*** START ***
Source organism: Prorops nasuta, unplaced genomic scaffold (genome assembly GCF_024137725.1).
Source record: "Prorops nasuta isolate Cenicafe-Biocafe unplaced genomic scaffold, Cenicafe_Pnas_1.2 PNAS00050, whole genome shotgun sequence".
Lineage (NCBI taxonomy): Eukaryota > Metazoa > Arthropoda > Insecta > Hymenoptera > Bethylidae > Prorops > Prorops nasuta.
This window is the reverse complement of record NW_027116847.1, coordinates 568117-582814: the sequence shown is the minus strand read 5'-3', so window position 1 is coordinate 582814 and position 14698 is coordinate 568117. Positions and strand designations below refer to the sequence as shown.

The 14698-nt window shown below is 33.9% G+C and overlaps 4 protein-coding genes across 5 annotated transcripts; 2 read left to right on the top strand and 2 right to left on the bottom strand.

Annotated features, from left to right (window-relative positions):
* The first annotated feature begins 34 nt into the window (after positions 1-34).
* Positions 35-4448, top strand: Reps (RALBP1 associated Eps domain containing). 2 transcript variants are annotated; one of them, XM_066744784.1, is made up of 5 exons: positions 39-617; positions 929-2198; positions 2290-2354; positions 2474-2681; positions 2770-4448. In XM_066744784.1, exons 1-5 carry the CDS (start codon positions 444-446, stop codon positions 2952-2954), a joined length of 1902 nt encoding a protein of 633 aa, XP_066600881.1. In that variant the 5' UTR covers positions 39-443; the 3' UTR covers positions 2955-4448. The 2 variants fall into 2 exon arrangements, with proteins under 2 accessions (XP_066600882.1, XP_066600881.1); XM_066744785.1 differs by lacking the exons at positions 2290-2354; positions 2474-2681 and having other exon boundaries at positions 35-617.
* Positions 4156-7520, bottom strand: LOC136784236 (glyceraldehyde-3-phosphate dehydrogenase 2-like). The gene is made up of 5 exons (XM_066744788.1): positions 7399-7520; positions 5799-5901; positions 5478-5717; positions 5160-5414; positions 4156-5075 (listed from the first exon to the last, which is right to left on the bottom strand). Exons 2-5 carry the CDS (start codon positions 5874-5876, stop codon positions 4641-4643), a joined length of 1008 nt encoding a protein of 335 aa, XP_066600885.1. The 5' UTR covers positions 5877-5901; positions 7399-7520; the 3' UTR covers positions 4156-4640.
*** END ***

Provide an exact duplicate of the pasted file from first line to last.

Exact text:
Source organism: Prorops nasuta, unplaced genomic scaffold (genome assembly GCF_024137725.1).
Source record: "Prorops nasuta isolate Cenicafe-Biocafe unplaced genomic scaffold, Cenicafe_Pnas_1.2 PNAS00050, whole genome shotgun sequence".
Lineage (NCBI taxonomy): Eukaryota > Metazoa > Arthropoda > Insecta > Hymenoptera > Bethylidae > Prorops > Prorops nasuta.
This window is the reverse complement of record NW_027116847.1, coordinates 568117-582814: the sequence shown is the minus strand read 5'-3', so window position 1 is coordinate 582814 and position 14698 is coordinate 568117. Positions and strand designations below refer to the sequence as shown.

The 14698-nt window shown below is 33.9% G+C and overlaps 4 protein-coding genes across 5 annotated transcripts; 2 read left to right on the top strand and 2 right to left on the bottom strand.

Annotated features, from left to right (window-relative positions):
* The first annotated feature begins 34 nt into the window (after positions 1-34).
* Positions 35-4448, top strand: Reps (RALBP1 associated Eps domain containing). 2 transcript variants are annotated; one of them, XM_066744784.1, is made up of 5 exons: positions 39-617; positions 929-2198; positions 2290-2354; positions 2474-2681; positions 2770-4448. In XM_066744784.1, exons 1-5 carry the CDS (start codon positions 444-446, stop codon positions 2952-2954), a joined length of 1902 nt encoding a protein of 633 aa, XP_066600881.1. In that variant the 5' UTR covers positions 39-443; the 3' UTR covers positions 2955-4448. The 2 variants fall into 2 exon arrangements, with proteins under 2 accessions (XP_066600882.1, XP_066600881.1); XM_066744785.1 differs by lacking the exons at positions 2290-2354; positions 2474-2681 and having other exon boundaries at positions 35-617.
* Positions 4156-7520, bottom strand: LOC136784236 (glyceraldehyde-3-phosphate dehydrogenase 2-like). The gene is made up of 5 exons (XM_066744788.1): positions 7399-7520; positions 5799-5901; positions 5478-5717; positions 5160-5414; positions 4156-5075 (listed from the first exon to the last, which is right to left on the bottom strand). Exons 2-5 carry the CDS (start codon positions 5874-5876, stop codon positions 4641-4643), a joined length of 1008 nt encoding a protein of 335 aa, XP_066600885.1. The 5' UTR covers positions 5877-5901; positions 7399-7520; the 3' UTR covers positions 4156-4640.